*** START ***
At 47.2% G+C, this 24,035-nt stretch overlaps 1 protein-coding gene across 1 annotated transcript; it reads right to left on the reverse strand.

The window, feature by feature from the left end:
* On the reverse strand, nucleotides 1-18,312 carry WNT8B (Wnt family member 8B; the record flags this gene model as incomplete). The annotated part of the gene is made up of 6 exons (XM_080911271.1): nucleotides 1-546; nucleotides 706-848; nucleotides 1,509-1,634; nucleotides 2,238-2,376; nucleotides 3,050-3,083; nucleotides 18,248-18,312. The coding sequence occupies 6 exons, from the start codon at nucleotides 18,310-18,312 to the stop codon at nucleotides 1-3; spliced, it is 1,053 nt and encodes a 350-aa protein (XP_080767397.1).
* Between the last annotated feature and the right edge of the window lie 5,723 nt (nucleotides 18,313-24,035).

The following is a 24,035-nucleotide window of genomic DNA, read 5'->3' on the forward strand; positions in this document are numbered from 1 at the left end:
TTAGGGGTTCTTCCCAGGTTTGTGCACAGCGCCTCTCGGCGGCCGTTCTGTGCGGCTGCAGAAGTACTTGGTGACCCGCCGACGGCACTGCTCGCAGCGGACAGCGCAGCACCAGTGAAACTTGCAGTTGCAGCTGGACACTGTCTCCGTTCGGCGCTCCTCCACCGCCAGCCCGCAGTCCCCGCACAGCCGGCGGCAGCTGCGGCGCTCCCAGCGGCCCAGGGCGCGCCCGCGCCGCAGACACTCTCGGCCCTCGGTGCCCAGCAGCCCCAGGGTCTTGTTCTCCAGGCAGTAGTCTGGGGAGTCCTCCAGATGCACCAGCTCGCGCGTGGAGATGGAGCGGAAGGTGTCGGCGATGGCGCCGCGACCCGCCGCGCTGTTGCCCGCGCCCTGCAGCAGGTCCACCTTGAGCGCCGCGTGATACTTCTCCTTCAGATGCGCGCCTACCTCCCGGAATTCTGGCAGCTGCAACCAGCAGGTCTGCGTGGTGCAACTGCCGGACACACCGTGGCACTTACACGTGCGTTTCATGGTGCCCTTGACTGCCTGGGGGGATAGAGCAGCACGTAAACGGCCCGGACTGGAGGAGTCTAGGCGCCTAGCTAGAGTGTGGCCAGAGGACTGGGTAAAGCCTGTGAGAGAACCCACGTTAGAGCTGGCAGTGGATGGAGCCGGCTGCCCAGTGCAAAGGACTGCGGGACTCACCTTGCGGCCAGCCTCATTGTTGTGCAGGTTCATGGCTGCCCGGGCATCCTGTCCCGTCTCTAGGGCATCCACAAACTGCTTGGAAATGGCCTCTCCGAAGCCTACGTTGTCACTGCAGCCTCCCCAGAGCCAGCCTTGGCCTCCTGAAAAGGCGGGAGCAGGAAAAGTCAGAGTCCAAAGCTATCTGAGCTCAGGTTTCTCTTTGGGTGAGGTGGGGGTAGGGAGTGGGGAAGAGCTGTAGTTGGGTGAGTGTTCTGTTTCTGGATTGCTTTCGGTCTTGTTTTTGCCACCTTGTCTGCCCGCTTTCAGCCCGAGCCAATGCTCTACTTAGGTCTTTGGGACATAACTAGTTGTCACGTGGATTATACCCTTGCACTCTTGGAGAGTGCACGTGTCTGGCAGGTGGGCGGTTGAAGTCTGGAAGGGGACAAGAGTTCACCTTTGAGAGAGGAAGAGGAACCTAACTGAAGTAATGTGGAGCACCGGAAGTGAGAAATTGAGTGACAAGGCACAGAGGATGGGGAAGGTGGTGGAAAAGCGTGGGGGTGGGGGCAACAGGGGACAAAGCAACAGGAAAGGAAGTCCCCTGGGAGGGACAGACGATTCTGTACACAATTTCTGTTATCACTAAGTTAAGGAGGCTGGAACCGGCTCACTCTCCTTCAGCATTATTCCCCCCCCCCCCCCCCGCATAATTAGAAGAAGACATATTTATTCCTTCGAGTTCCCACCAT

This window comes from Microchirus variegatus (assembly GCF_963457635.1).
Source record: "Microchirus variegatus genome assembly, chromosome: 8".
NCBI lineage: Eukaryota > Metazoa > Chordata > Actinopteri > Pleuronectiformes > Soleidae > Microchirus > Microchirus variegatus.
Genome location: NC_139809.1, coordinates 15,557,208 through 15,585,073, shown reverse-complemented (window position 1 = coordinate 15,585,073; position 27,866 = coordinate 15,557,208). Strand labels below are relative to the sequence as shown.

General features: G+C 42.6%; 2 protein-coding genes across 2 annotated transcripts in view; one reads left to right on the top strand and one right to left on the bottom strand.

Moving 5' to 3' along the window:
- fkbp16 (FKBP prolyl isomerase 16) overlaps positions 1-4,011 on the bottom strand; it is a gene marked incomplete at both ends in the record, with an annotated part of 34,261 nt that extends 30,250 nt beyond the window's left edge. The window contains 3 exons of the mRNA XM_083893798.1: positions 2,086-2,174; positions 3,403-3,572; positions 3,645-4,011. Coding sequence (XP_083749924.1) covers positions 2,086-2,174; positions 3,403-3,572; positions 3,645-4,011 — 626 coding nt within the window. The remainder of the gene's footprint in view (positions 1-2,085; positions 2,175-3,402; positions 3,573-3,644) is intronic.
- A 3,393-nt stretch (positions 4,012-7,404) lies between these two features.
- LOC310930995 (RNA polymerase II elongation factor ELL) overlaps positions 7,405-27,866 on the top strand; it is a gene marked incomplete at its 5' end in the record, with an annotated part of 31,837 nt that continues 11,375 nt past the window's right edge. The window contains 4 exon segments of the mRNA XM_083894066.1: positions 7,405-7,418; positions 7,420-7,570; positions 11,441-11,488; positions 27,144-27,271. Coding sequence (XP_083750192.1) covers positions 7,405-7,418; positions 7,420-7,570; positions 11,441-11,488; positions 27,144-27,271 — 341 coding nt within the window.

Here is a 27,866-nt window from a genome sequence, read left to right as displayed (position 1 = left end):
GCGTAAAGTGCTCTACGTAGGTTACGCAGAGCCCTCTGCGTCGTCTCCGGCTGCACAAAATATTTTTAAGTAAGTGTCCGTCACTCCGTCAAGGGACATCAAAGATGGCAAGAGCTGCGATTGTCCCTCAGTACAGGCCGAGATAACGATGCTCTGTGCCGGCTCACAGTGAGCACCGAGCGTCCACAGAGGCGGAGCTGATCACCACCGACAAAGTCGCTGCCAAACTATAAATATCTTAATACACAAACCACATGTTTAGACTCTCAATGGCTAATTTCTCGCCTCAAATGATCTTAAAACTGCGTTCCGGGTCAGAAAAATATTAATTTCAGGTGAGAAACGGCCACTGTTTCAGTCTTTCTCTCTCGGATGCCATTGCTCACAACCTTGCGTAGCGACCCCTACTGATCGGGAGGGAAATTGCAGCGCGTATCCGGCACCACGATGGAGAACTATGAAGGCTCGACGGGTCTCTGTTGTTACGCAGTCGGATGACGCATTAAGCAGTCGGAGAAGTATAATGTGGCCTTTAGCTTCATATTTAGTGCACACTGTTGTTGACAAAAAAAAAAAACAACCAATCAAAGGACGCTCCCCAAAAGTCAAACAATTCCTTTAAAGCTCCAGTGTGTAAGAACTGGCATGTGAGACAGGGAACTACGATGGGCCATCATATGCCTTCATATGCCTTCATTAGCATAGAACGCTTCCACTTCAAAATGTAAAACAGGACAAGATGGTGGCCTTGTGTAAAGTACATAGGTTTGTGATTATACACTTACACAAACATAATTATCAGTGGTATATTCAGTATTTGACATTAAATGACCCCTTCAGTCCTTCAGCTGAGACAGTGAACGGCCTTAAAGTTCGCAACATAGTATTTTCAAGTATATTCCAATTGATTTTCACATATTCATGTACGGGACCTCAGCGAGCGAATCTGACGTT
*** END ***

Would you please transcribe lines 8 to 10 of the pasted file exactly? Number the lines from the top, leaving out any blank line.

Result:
Source record: "Microchirus variegatus genome assembly, chromosome: 8".
NCBI lineage: Eukaryota > Metazoa > Chordata > Actinopteri > Pleuronectiformes > Soleidae > Microchirus > Microchirus variegatus.
Genome location: NC_139809.1, coordinates 15,557,208 through 15,585,073, shown reverse-complemented (window position 1 = coordinate 15,585,073; position 27,866 = coordinate 15,557,208). Strand labels below are relative to the sequence as shown.